Special Edition Practice Area Health Law Update

Dear Health Law Section Members: 

The U.S. Supreme Court recently issued an opinion regarding the “Implied False Certification” Theory of False Claims Act Liability which the Section wanted to bring to the attention of all of its members as soon as possible. 

Special thanks go to Anu Sagi-Nakkana who prepared the following summary for our members in a short period of time. 

Thank you, 

Malinda R. Lugo 

You can download a copy of this summary using the following link, or read the summary online.

pdf Ecobar Case Summary July 1 2016 (230 KB)

Supreme Court Upholds “Implied False Certification” Theory of False Claims Act Liability, But Imposes Some Limitations on its Reach

On June 16, 2016, the Supreme Court in Universal Health Services, Inc. v. United States ex. rel. Escobar i ruled that, the theory of “implied false certification” can give rise to liability under the False Claims Act (“FCA”) ii when certain conditions are met. The unanimous opinion, written by Justice Thomas, held that FCA liability can attach when the defendant makes specific representations about the goods or services provided but knowingly fails to disclose the defendant’s noncompliance with statutory, regulatory or contractual requirements connected to those goods or services. The relevant legal requirement need not be expressly designated by the Government as a condition of payment, but the plaintiff must show that the alleged misrepresentation was actually material to the Government’s decision to pay (not, as the Government argued, simply that the misrepresentation would have entitled the Government to refuse payment). The Court emphasized the “demanding” nature of this materiality inquiry.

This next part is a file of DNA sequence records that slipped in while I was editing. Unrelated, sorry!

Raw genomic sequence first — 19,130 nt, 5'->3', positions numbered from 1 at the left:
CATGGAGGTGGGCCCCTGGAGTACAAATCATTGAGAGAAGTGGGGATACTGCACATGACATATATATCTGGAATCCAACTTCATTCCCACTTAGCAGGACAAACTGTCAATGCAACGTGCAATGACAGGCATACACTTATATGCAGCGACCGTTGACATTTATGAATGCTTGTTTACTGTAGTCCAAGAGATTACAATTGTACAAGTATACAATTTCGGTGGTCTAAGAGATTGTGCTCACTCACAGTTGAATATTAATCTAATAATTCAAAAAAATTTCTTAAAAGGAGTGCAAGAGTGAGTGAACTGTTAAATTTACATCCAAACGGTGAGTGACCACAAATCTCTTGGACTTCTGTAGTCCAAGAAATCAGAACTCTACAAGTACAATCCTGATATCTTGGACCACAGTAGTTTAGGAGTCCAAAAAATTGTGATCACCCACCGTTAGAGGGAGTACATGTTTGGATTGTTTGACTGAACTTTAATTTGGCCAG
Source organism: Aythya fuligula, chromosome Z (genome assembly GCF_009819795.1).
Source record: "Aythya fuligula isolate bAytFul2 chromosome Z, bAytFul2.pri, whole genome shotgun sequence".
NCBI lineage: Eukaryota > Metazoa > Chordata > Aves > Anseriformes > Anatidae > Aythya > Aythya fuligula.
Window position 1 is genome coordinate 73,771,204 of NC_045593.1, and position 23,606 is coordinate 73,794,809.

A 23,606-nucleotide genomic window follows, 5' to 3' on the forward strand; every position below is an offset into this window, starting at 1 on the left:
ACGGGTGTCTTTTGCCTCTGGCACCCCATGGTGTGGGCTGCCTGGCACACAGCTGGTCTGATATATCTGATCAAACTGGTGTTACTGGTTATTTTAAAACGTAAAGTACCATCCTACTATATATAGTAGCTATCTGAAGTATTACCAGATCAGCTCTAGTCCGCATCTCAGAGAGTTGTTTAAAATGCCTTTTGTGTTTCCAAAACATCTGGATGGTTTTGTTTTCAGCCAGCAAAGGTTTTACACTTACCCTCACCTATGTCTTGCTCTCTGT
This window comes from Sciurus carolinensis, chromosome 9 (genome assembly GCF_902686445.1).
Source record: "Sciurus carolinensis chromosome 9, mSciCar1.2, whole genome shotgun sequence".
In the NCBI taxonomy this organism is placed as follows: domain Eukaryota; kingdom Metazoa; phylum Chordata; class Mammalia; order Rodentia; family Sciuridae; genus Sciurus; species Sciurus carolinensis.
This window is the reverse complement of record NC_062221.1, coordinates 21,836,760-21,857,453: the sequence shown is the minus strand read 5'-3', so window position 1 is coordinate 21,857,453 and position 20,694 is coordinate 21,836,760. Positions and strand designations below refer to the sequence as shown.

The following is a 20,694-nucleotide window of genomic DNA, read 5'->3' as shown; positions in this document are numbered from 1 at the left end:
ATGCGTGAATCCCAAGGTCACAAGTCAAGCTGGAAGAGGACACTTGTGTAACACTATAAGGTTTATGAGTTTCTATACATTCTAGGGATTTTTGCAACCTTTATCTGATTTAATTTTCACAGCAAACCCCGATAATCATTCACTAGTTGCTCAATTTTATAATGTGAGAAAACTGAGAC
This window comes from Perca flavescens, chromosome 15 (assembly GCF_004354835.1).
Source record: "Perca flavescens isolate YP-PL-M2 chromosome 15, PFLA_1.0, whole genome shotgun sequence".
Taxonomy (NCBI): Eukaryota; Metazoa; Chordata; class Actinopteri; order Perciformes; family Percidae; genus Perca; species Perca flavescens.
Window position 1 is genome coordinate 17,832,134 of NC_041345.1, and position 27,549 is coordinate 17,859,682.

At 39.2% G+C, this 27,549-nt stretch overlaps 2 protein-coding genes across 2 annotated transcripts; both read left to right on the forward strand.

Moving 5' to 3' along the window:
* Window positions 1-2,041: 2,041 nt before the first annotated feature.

In Escobar, the relators’ teenage daughter, Yarshuka Rivera, was a beneficiary of the Massachusetts Medicaid program and had been receiving mental health treatment at Arbour Counseling Services (“Arbour”), a facility owned by Universal Health Services (“UHS”). Ms. Rivera died in 2009 at the age of 17 after having an adverse reaction to a medication that a purported doctor at Arbour prescribed after diagnosing her with bipolar disorder. Following an investigation, the Massachusetts Department of Health found that Arbour violated a series of Massachusetts regulations in the course of treating Ms. Rivera by failing both to employ staff members with appropriate qualifications and also to provide appropriate medical supervision. In 2011,Ms.Rivera’s parents filed a qui tam lawsuit pursuant to the FCA based on an“implied false certification” theory of liability. The complaint asserted that UHS’s claims for payment arising from Ms. Rivera’s treatment were false because defendant knew that it had failed to comply with the Massachusetts regulations relating to licensure and supervision.

The district court dismissed the case for failure to state a claim under the implied false certification theory of liability because none of the regulations UHS allegedly violated was an express condition of Government payment.iii The United States Court of Appeals for the First Circuit reversed in relevant part and remanded, finding that “every time a billing party submits a claim, it ‘implicitly communicate[s] that it conformed to the relevant program requirements, such that it was entitled to payment.”iv Noncompliance with any program requirement would amount to a material misrepresentation, the First Circuit held, so long as the defendant knows that the Government would be entitled to refuse payment were it aware of the violation.v